Determination of crude fiber: This was determined by the Wende method 11. Five grams (5g) of the sample weredefatted during fat analysis. The pre-extracted sample was placed in fiber tech crucible, which was in turn placed in beaker contain 200ml of sulphuric acid (1.25% H2SO4) and heated on a steam bath at 950c for 2 hours. The acid was removed by suction and washed several times with boiled distilled water using two-fold muslin cloths to trap the particle. The washed samples were carefully transferred quantitatively back to the flask and 20ml of 1.25% NaOH solution was added to it and heated again on the steam bath for 30 minutes. The sample was washed as before with boiled water and was carefully transferred to a weighed porcelain crucible and dried in the oven at 105ocfor 3 hours. After cooling in a desiccator, it was reweighed (W2) and then put in a muffle furnace and burned at 550oc for 2 hours (until it became ash). Again it was cooled in a desiccator and reweighed. This procedure was repeated for all the samples. The crude fiber contents were calculated in percentages.

Crude fiber (CF) = Amount of crude fiber x 100 /Weighed of sample

Determination of Protein: The protein content was determined by the Kjeldahl method described by 11. The total nitrogen was determined and multiplied with the factor 6.25 to obtain the protein. Then 0.5g of each sample was accurately weighed into a Kjeldahldigested flask and mixed with 10ml of concentrated sulphuric acid (H2SO4) that is Analytical Reagent Grade. A tablet of selenium catalyst (CuSO4 and Na SO4) was added to it and the mixture was digested (heated) under a fume cupboard until a clear solution was obtained in a separate flask. The acid and other reagents were digested but without a sample to form the blank control. All the digests were carefully transferred to 100ml volumetric flask using distilled water and made up to a mark in the flask. A 100ml portion of the digest was mixed with equal volume of 45% NaOH solution in the Kjeldahl distilling unit. The mixture was distilled and the distillate collected into 10ml of 4% Boric acid solution containing three drops of mixed indicator (bromocresol, green and methyl red) and ammonia gas was released. The distilled sample was titrated against a 0.02MH2SO4 solution. Titration was done from the initial green color to a deep red endpoint. The nitrogen content was calculated in percentage. % Nitrogen (N2) = (100 x N x14 Vf) T W 100 Va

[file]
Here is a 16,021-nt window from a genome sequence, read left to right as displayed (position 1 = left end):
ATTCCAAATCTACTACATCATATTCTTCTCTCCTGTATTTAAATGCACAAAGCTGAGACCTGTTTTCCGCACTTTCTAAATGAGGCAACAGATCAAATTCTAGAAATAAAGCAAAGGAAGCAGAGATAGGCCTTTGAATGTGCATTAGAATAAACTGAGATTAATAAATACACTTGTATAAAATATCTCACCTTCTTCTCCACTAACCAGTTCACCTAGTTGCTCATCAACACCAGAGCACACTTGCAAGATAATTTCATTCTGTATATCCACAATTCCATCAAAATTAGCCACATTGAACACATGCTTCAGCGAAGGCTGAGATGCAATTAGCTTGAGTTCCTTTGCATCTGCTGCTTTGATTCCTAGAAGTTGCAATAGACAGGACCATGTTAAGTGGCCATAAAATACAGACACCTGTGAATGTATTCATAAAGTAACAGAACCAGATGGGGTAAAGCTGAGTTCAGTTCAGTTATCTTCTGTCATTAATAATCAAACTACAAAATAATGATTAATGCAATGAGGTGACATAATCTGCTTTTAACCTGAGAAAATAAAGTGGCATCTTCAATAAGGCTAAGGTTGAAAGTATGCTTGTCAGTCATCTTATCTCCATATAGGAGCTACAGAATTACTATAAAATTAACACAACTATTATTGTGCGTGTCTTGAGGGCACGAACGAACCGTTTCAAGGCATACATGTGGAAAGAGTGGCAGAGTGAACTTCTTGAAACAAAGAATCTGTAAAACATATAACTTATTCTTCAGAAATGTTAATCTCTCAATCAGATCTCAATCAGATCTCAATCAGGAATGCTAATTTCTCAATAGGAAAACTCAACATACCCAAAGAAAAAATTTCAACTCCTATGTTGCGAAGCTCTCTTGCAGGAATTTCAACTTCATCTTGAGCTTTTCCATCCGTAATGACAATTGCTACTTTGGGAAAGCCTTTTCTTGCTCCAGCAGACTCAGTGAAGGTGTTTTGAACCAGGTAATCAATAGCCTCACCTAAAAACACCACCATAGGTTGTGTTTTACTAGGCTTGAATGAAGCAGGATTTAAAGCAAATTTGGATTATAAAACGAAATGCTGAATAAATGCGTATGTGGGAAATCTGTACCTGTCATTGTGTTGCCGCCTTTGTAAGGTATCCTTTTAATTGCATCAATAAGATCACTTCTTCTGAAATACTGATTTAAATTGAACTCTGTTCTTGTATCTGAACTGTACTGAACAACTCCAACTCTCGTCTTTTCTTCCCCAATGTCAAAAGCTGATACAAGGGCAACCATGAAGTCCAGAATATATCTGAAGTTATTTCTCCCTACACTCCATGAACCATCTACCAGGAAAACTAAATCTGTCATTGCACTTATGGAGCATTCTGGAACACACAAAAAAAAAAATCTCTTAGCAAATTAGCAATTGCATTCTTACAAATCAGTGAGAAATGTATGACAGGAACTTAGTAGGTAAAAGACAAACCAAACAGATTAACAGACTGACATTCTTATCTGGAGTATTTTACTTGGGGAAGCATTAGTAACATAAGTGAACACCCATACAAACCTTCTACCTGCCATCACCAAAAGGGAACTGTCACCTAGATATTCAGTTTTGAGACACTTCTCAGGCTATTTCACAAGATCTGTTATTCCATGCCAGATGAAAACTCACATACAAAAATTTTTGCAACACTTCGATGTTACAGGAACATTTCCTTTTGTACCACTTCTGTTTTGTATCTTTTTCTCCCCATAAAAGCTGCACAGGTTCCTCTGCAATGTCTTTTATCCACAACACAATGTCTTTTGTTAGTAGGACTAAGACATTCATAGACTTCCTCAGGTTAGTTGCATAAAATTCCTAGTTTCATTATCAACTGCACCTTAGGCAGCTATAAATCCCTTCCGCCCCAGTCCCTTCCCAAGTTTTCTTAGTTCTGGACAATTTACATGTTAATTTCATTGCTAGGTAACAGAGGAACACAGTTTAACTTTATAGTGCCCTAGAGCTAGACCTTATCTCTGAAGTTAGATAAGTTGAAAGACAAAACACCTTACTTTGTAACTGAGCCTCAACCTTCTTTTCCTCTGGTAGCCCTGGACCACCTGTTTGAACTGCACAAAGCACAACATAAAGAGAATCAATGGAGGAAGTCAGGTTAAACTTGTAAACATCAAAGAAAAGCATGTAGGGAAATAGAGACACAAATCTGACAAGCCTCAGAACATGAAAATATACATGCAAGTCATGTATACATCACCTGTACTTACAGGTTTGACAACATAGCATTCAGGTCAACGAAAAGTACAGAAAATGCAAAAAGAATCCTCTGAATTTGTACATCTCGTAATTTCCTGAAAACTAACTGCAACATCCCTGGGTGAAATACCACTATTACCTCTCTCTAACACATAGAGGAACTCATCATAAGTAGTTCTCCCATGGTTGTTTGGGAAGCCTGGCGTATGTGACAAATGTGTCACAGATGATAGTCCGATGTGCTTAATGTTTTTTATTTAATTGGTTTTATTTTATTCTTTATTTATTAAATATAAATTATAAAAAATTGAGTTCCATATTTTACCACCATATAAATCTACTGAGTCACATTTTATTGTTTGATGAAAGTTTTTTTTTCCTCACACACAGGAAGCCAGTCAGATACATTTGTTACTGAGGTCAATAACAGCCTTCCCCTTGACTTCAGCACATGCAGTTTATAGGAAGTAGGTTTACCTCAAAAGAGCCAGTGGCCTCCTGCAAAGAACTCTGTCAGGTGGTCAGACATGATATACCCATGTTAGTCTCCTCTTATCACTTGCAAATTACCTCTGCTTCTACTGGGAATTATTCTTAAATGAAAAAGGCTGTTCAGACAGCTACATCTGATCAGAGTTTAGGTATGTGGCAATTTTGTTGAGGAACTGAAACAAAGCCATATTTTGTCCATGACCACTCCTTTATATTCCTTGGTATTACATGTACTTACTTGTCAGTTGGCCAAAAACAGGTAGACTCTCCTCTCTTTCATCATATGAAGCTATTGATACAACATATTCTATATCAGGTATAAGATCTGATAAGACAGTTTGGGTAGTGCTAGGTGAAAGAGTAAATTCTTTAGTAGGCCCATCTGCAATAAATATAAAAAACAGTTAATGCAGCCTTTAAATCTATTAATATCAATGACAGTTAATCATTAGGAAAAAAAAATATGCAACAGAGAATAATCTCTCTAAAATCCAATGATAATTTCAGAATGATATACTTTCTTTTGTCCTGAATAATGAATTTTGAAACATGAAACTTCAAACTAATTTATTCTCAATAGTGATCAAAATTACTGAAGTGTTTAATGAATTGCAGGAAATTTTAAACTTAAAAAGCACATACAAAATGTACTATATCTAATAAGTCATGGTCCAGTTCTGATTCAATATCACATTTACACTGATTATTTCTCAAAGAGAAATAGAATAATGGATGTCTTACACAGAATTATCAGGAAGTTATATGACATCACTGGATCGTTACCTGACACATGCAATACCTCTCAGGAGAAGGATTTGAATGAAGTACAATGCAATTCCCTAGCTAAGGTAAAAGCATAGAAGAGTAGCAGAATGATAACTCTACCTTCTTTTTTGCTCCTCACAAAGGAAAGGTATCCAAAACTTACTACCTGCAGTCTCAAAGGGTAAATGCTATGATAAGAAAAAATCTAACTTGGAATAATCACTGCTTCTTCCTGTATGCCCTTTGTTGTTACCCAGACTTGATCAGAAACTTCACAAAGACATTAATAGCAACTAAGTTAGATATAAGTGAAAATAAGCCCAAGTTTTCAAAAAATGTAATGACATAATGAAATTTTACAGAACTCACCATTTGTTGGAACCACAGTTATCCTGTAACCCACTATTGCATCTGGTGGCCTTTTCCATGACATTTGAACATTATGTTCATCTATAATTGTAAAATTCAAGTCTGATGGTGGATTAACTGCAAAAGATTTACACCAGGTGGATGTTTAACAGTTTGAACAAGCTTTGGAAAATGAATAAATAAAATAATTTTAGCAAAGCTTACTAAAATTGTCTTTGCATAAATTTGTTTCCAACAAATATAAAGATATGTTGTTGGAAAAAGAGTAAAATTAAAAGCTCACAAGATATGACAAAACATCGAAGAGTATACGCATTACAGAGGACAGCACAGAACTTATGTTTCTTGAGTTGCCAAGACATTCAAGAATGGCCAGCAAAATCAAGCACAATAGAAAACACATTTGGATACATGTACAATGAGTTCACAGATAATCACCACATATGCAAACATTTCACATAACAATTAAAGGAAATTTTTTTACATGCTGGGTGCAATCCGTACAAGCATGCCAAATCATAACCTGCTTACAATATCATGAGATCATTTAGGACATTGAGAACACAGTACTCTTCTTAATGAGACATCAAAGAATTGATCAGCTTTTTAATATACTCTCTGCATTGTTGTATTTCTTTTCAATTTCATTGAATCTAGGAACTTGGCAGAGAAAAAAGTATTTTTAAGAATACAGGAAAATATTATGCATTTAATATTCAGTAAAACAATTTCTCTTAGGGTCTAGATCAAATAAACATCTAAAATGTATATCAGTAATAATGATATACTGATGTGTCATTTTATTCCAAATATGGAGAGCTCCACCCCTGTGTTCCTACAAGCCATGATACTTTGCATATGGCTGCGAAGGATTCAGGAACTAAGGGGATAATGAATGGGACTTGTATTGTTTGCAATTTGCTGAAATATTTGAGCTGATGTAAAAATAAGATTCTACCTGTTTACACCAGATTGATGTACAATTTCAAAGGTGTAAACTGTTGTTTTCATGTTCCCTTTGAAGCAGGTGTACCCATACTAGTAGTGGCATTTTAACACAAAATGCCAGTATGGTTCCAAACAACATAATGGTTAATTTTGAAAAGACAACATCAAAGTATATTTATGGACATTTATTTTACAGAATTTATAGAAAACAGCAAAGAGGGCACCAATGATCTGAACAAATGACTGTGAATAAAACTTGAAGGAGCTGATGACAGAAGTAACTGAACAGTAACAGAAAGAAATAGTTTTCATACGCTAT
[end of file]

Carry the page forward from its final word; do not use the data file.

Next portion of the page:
Where W = weight of the sample analyzed

Vf = Total volume of filtrate

Va = Volume of digest distilled of the assay

N = Normality (concentration of H2SO4 titrant)

T = Titre value - Blank.

Determination of Total ash: This was done using the furnace incineration gravimetric method 10. Porcelain crucible was weighed and 5g of the sample was measured and put into a weighed porcelain crucible. The sample in the crucible was put in muffle furnace set at 550oc and allowed to burn for 2-3 hours. It was incinerated until light gray ash was obtained. The sample was cooled in a desiccator and reweighed. The procedure was repeated for all the samples. The weight of the ashes were obtained and calculated in percentage. % Ash = (W3-W2) x 100 W

Where W2 = original weight of crucible + sample

W3 = weight of crucible + crucible content after Ashing

W = weight of the sample.